"We live in a blessed time," Jeffrey Sachs said. We met at a cafe outside the UN to discuss the Millennium Development Goals to fight poverty and disease and, with these words, Sachs left me thinking really? With all the news about floods, earthquakes and tsunamis, war and political oppression that dominate world news, the words "we live in a blessed time" seemed out of touch. But they're true. And Sachs -- UN Secretary General Ban Ki-moon's special adviser on the MDGs -- is optimistic. We're behind on our 15-year goal to reduce world poverty by half by 2015, yes. But breakthrough technologies and a focus on women's empowerment may allow us to catch up and save lives as never before.
"In the past deprivation was inevitable," he said. "Now it can be ended."
He gave examples. Anti-malaria bed nets have revolutionized the control of that disease. Supercharged fertilizer and seed may allow a poor farmer to grow crops on arid land. Water storage, as well as filtration technologies, may save poor women a day's walk to a well. Sachs has a long list. "There are many, many other examples of technological breakthroughs in the last ten years that make the MDGs far more achievable quickly than was the case at the beginning of this process," he said.
Now comes the hard part: galvanizing aid.
Why should we?
In the days leading up the recent MDG summit in New York, Selim Jahan, Director of the Poverty Division for the UN Development Programme, met with congressional aids in Washington to pitch the goals as an investment. Painted often by conservatives as either flabby, toothless and corrupt or cunning, dangerous and corrupt, the UN is a tough sell in the US. It comes as no surprise, therefore, that he met a certain reluctance. Why should our tax dollars be spent on these things? they asked. Americans have little appetite these days for state building at home, let alone abroad.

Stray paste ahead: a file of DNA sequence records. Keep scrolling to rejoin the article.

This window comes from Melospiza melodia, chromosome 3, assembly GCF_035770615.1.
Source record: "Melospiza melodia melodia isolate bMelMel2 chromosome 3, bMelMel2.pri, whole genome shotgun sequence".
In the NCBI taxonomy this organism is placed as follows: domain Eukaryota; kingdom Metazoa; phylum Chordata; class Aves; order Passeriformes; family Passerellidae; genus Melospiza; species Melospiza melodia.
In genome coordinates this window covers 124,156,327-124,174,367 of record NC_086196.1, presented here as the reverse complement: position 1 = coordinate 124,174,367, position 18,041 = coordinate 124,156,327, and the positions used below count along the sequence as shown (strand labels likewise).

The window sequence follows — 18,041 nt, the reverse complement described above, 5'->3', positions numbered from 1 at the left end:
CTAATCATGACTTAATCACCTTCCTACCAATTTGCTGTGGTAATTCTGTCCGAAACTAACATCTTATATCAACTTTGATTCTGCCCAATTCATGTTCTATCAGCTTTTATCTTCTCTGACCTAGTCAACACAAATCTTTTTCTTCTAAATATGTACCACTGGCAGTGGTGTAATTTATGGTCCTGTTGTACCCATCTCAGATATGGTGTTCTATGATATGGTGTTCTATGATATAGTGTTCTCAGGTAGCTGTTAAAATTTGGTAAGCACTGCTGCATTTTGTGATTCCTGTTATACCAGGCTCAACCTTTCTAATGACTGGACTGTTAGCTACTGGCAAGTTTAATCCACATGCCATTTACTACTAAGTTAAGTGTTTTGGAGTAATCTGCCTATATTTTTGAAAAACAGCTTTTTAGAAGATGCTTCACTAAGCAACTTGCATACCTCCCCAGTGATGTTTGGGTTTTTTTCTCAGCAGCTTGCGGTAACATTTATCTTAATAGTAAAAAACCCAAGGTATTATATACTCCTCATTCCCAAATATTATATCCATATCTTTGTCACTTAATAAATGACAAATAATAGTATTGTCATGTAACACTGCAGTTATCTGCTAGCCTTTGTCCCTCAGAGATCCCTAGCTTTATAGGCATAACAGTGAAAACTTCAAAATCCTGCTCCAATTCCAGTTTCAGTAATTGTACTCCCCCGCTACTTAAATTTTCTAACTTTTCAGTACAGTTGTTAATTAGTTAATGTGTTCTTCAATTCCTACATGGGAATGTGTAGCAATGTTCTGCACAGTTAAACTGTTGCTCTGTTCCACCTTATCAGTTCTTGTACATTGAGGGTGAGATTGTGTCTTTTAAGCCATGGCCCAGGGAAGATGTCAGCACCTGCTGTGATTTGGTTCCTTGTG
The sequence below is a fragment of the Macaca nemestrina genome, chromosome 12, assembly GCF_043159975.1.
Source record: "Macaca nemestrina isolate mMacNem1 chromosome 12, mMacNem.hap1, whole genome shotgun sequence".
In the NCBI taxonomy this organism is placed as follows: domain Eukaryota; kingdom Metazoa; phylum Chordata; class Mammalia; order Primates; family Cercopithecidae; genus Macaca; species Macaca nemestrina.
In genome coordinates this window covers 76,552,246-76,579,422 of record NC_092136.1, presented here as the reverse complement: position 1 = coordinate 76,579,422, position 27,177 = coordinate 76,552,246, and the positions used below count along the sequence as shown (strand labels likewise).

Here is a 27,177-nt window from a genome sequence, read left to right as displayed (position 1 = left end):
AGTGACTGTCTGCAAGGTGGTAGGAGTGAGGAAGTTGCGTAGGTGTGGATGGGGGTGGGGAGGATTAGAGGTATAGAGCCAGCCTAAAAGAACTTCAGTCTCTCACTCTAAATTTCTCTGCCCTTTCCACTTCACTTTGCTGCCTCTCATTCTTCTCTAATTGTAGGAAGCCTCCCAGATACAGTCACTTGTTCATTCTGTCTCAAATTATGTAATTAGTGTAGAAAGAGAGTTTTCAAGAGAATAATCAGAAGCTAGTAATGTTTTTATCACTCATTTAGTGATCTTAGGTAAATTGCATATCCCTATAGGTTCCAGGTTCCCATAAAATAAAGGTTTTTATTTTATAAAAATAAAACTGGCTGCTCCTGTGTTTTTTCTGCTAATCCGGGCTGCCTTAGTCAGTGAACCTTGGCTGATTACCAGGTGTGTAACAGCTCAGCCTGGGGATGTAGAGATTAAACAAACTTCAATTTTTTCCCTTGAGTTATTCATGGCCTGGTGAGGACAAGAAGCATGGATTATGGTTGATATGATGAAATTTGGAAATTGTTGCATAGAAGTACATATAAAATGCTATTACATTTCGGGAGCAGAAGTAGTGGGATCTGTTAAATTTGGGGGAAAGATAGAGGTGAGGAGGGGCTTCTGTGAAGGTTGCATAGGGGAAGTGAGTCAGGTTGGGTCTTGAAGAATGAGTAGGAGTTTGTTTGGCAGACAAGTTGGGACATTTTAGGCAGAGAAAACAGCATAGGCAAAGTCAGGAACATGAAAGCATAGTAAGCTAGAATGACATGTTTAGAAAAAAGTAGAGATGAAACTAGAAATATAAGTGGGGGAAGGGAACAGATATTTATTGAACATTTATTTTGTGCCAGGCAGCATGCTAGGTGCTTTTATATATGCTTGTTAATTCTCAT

"Suppose in Country X, because of deprivation, international policies, inequalities or natural disasters, the level of poverty and deprivation has become so severe that people become desperate and a civil war brakes out," he said. "Once that happens, the international community, including all the developed countries, will try to send peacekeeping forces, will then try to provide humanitarian assistance, will try to contain that thing. But that's down the road. If you spend your money upstream, you may not have to do anything downstream," he said. "Saving two dollars now may cost 200 dollars later on."
Jeffrey Sachs made a similar point. "When people connect the dots to the world's big instabilities in places like Afghanistan, Somalia or Sudan," he said. "they see a lot of that has its roots in extreme poverty and make, what I believe, is the ultimate connection: That this is not only about the important values of being good global citizens and humane people. This is also about peace on the planet."